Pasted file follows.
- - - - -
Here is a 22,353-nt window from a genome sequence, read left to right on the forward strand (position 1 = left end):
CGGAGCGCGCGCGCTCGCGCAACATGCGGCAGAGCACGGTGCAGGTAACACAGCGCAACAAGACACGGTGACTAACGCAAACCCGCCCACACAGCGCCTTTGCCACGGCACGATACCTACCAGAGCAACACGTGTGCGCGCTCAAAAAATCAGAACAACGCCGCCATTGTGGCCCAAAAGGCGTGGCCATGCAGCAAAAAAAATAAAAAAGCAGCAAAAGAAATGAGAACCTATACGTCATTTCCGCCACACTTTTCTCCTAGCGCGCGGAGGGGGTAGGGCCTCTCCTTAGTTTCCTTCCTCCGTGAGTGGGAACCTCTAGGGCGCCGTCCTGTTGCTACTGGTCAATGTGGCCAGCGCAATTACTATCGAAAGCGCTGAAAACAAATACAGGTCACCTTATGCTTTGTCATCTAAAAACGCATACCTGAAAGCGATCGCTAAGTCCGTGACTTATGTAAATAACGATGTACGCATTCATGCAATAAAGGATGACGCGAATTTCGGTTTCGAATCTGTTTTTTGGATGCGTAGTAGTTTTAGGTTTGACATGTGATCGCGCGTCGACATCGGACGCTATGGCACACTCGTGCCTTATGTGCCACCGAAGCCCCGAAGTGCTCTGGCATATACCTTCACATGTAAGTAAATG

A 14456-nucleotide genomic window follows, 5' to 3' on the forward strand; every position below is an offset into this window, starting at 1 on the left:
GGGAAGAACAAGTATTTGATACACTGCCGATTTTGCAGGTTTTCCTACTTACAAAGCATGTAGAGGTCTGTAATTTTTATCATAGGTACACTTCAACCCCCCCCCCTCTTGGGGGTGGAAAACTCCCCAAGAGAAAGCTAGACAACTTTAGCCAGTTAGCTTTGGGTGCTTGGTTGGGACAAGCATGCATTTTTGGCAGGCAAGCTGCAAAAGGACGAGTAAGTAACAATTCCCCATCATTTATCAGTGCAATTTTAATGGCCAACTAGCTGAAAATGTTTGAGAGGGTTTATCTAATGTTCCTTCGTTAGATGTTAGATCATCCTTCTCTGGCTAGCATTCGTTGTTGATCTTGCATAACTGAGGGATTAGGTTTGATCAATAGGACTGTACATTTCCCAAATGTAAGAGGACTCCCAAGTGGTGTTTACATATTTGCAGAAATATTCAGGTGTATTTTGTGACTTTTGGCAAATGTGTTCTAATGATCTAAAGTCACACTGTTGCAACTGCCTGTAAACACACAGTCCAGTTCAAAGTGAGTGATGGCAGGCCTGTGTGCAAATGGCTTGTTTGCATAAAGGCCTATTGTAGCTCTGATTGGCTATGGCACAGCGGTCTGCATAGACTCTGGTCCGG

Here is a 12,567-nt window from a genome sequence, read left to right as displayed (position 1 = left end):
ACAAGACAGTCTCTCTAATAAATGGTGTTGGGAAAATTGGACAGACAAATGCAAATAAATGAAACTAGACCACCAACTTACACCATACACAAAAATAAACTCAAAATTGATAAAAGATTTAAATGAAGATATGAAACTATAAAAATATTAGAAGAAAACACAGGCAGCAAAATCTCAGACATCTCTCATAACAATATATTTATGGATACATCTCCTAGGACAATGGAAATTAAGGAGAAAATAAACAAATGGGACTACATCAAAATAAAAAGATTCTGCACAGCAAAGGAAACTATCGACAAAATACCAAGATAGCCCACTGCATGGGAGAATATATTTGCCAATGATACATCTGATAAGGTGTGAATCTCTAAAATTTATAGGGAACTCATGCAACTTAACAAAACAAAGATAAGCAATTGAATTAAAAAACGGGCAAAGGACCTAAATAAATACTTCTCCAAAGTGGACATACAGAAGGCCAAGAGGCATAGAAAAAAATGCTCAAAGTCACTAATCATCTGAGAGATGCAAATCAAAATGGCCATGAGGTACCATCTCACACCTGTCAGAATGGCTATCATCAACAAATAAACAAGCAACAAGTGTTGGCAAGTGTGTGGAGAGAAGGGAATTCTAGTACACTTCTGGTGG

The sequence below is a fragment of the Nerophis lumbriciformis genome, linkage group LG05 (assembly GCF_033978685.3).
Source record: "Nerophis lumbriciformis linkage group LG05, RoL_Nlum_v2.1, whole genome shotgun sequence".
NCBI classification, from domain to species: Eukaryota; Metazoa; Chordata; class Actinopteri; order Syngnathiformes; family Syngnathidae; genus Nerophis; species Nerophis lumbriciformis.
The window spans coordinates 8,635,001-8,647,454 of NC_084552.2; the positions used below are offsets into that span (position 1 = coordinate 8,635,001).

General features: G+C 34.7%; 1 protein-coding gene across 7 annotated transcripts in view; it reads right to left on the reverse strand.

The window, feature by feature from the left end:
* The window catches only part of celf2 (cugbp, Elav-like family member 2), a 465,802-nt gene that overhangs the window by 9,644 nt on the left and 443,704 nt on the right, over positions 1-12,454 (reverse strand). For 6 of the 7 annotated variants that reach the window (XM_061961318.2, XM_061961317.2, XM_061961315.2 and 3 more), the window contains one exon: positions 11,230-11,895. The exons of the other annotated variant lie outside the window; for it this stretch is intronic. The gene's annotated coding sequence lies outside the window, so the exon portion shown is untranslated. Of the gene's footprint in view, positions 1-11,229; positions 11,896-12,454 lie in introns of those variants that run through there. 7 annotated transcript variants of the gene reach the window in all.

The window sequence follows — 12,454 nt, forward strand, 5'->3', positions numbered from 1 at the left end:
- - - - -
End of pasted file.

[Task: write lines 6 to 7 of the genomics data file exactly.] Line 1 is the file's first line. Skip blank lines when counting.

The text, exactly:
ACAAGACAGTCTCTCTAATAAATGGTGTTGGGAAAATTGGACAGACAAATGCAAATAAATGAAACTAGACCACCAACTTACACCATACACAAAAATAAACTCAAAATTGATAAAAGATTTAAATGAAGATATGAAACTATAAAAATATTAGAAGAAAACACAGGCAGCAAAATCTCAGACATCTCTCATAACAATATATTTATGGATACATCTCCTAGGACAATGGAAATTAAGGAGAAAATAAACAAATGGGACTACATCAAAATAAAAAGATTCTGCACAGCAAAGGAAACTATCGACAAAATACCAAGATAGCCCACTGCATGGGAGAATATATTTGCCAATGATACATCTGATAAGGTGTGAATCTCTAAAATTTATAGGGAACTCATGCAACTTAACAAAACAAAGATAAGCAATTGAATTAAAAAACGGGCAAAGGACCTAAATAAATACTTCTCCAAAGTGGACATACAGAAGGCCAAGAGGCATAGAAAAAAATGCTCAAAGTCACTAATCATCTGAGAGATGCAAATCAAAATGGCCATGAGGTACCATCTCACACCTGTCAGAATGGCTATCATCAACAAATAAACAAGCAACAAGTGTTGGCAAGTGTGTGGAGAGAAGGGAATTCTAGTACACTTCTGGTGG

The sequence below is a fragment of the Nerophis lumbriciformis genome, linkage group LG05 (assembly GCF_033978685.3).